This voluminous book discusses the circumstances and developments that led to the emergence of Frisian cultural nationalism in the period between 1740 and 1875, an era that saw one of the most fundamental transformations in the Western world. It focuses on a region that has been considered ‘provincial’ from a Dutch perspective and that has remained largely unknown to the rest of the world. One of the reasons for this isolation was the lack of accessible literature on the culture and history of Friesland in any other language than Frisian, Dutch and perhaps, to a much more limited extent, German. Typically, the academic output on the topic has been produced by a small group of scholars who are ‘natives’ of the region. Recently an exception to this trend has been Joep Leerssen’s comparative and comprehensive engagement with cultural nationalism in English-language publications. While not focusing on the Frisian case specifically, these studies have demonstrated that the Frisian heritage also resonates within the context of European cultural history and can serve as an interesting case study to illuminate broader European discourses. Other works have been published in Frisian or Dutch and thus attracted a more limited audience, but they too sought to accommodate the Frisian case within theoretical debates on nationalism. In that context, Goffe Jensma’s work, including his book Het rode tasje van Salverda. Burgelijk bewustzijn en Friese identiteit in de negentiende eeuw (1998), demonstrated the relevance of the concept of the invention of tradition for Frisian culture.

Breuker’s book focuses on a period when Frisian nationalism started to blossom. Its introductory paragraphs explain that the Frisian heritage has an important place in European cultural and legal history, but its character has always been defined in contrast to Dutch culture – simple versus sophisticated, civilisation versus nature, these have been the omnipresent binary opposites. Thus, the tacit notion of backwardness has been a fundamental characteristic of European and Dutch cultural attitudes to Friesland. By contrast, the point of departure of this work is that the region followed a trajectory similar to that of other cultures in Western Europe, a vantage point that would require that its history is assessed not in isolation, but within a wider context, perhaps even in a comparative manner. The book is comprised of an introduction, 22 chapters and a conclusion and can be divided into two parts, the first of which is dedicated to political and cultural processes and to the description of the activities of institutions such as the Franeker academy, the provincial archive and library and various publication outlets, including journals, almanacs and yearbooks. Further, the author briefly touches on the evolution of Frisian nationalism as an imagined community and goes on to show how literature became ‘Frisianised’, what changes that process triggered vis-à-vis Latin and Dutch and how the elite circles started to embrace the Frisian identity. Lastly, it dedicates some attention to the early phase of Frisian liberalism. The second, larger part of the books focuses mainly on the life and activities of significant individuals. The majority of these are shorter sketches, but some important figures such as Albertus Telting and Joost Halbertsma receive somewhat more attention, together with two important cultural products, De Tescklaow and the Oera Linda book. The discussion of these two works would present an opportunity to establish connections and comparisons with similar cultural products in nineteenth-century Europe.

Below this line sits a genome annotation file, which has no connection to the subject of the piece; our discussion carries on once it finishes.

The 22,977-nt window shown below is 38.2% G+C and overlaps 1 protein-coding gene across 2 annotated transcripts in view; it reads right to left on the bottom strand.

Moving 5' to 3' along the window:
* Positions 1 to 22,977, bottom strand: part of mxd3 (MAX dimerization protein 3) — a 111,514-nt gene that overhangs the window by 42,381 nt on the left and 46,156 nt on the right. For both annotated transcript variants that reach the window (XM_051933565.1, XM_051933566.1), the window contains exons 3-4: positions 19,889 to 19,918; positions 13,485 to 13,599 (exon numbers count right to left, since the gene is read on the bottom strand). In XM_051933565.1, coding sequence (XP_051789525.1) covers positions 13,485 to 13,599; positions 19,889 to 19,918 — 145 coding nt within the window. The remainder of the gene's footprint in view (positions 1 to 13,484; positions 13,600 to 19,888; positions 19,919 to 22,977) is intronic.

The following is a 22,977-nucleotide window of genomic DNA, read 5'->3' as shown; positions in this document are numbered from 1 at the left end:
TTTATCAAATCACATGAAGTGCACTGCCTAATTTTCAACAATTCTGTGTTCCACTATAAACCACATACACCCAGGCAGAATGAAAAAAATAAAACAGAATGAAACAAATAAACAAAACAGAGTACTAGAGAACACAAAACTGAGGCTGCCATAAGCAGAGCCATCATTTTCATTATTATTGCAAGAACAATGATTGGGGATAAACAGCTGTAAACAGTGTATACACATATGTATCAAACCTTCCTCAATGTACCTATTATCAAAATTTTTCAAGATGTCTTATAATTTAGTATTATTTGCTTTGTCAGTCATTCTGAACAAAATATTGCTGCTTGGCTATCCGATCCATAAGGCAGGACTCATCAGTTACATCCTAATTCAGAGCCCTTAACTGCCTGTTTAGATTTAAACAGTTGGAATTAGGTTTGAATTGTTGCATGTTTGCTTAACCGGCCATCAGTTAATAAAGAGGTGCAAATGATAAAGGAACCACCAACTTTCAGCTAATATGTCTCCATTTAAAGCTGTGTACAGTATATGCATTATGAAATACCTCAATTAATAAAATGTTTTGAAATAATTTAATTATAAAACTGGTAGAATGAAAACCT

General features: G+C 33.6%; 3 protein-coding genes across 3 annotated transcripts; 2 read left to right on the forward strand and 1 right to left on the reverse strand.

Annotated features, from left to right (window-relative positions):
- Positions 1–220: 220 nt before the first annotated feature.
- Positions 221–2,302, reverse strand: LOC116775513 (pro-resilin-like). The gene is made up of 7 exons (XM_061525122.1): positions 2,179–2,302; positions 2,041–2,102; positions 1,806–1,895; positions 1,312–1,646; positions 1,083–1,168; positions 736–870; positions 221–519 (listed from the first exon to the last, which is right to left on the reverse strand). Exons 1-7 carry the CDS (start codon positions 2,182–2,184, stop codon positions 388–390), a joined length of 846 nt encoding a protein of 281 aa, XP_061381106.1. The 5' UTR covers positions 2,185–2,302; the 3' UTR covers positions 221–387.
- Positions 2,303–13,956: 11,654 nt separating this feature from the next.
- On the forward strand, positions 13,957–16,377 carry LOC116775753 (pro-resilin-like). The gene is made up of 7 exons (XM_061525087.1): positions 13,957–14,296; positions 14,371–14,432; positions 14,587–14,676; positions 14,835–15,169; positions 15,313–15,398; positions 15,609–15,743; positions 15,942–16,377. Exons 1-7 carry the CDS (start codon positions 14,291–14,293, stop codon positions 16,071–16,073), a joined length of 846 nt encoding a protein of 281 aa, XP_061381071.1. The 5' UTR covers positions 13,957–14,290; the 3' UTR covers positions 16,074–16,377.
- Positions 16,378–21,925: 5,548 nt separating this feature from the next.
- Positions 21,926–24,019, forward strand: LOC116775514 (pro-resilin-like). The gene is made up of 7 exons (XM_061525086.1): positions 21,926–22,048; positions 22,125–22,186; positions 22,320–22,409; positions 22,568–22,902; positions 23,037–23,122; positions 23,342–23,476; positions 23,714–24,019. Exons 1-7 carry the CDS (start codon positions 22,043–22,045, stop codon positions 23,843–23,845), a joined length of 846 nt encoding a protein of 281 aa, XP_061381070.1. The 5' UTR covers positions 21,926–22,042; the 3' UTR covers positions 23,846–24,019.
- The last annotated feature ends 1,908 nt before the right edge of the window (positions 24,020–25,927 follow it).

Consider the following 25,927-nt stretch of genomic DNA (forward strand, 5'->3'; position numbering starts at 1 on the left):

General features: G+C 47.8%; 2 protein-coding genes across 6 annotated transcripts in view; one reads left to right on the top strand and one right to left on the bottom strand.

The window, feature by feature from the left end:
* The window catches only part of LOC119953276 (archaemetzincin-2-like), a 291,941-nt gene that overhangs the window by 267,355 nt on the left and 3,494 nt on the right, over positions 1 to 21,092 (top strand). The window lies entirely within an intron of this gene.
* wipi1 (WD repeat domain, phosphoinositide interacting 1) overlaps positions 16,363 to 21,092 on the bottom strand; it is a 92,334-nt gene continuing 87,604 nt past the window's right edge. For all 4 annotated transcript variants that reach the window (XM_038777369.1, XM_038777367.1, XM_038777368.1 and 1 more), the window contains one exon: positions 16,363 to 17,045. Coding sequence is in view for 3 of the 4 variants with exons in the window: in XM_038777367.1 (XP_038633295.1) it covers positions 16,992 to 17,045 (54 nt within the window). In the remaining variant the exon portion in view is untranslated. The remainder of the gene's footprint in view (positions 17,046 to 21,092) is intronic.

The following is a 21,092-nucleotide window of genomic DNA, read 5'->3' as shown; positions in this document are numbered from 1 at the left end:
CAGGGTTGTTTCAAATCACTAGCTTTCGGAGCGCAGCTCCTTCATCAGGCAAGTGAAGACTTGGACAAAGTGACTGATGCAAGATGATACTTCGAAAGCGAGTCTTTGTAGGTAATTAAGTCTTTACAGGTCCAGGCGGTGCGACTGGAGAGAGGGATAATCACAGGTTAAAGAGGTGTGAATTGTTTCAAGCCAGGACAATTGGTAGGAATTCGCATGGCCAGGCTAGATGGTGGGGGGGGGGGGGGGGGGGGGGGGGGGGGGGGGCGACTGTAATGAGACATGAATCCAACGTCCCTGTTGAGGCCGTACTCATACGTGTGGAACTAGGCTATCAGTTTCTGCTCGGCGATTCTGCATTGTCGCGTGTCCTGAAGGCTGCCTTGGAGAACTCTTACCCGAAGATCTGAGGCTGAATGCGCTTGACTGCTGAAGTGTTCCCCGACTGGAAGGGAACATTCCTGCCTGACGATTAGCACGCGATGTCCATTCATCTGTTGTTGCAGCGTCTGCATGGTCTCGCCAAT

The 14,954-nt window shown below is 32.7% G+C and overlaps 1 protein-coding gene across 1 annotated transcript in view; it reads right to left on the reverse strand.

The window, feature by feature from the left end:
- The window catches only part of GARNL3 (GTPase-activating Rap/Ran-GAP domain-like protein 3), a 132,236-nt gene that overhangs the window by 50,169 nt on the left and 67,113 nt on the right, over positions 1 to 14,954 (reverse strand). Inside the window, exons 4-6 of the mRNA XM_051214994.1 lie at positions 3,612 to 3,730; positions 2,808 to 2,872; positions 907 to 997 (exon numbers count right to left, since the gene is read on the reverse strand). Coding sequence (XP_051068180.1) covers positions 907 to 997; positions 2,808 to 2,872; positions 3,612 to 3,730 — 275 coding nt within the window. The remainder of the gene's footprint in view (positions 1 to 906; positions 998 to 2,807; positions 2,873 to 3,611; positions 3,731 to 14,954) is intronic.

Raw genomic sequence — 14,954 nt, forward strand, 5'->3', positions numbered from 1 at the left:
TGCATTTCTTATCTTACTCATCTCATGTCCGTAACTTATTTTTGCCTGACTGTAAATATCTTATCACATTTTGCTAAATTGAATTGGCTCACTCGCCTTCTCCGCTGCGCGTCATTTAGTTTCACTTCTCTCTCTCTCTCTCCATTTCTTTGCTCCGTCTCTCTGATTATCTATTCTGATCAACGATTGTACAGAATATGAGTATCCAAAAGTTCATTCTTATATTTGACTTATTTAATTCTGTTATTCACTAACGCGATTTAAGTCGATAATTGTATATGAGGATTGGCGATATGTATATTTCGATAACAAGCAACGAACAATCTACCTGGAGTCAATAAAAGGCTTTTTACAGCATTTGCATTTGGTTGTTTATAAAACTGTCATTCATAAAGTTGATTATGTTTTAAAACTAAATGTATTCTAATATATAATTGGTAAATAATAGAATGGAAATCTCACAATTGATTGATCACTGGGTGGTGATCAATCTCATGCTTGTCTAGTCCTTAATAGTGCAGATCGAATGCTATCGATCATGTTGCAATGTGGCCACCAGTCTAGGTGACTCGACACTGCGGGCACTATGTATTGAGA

There is no doubt that this lavishly illustrated, beautifully designed book covers an enormous field of knowledge with lots of interesting detail, accumulated in the course of a long academic career. Yet the 22 chapters are very heterogeneous in content and length. Moreover, the question arises as to who the author’s intended audience was and one wonders if that audience could have been substantially larger if more attempt had been made at accommodating the emergence and flourishing of Frisian nationalism in the context of European cultural nationalism in this period. The chapters on De Teschkalow and the Oera Linda book indeed contain some references to Percy, Ossian and Jacob Grimm, and also include a short discussion of the contacts and correspondence between Tydeman and Grimm. If the author had gone further along that road of exploring the international connections and influences, the reader could have been left with more clues about why Frisian culture matters for Europe and what makes it a typical or exceptional instance of small, ‘minority’ culture. Moreover, had the theoretical engagement gone beyond a few references to notions such as the ‘invention of tradition’, the interesting mini-case studies could have been used to illuminate problems that reach well beyond the realm of Frisian culture. All in all, while this book makes a significant contribution to the field on the basis of the information and knowledge it has amassed, ideally, it should be followed by further steps that could lead to opening up the ‘gates’ of Frisian culture, which to many people still resembles a self-contained universe.